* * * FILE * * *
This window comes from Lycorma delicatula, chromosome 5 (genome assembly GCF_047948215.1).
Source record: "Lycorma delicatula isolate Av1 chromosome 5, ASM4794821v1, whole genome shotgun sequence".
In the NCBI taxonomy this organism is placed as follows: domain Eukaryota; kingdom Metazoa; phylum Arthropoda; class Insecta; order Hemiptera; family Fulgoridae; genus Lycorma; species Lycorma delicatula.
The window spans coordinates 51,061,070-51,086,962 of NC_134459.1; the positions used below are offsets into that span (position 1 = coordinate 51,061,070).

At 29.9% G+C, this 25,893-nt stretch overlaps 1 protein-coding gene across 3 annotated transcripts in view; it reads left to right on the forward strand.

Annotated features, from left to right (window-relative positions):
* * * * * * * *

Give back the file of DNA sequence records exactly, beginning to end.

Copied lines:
This window comes from Lycorma delicatula, chromosome 5 (genome assembly GCF_047948215.1).
Source record: "Lycorma delicatula isolate Av1 chromosome 5, ASM4794821v1, whole genome shotgun sequence".
In the NCBI taxonomy this organism is placed as follows: domain Eukaryota; kingdom Metazoa; phylum Arthropoda; class Insecta; order Hemiptera; family Fulgoridae; genus Lycorma; species Lycorma delicatula.
The window spans coordinates 51,061,070-51,086,962 of NC_134459.1; the positions used below are offsets into that span (position 1 = coordinate 51,061,070).

At 29.9% G+C, this 25,893-nt stretch overlaps 1 protein-coding gene across 3 annotated transcripts in view; it reads left to right on the forward strand.

Annotated features, from left to right (window-relative positions):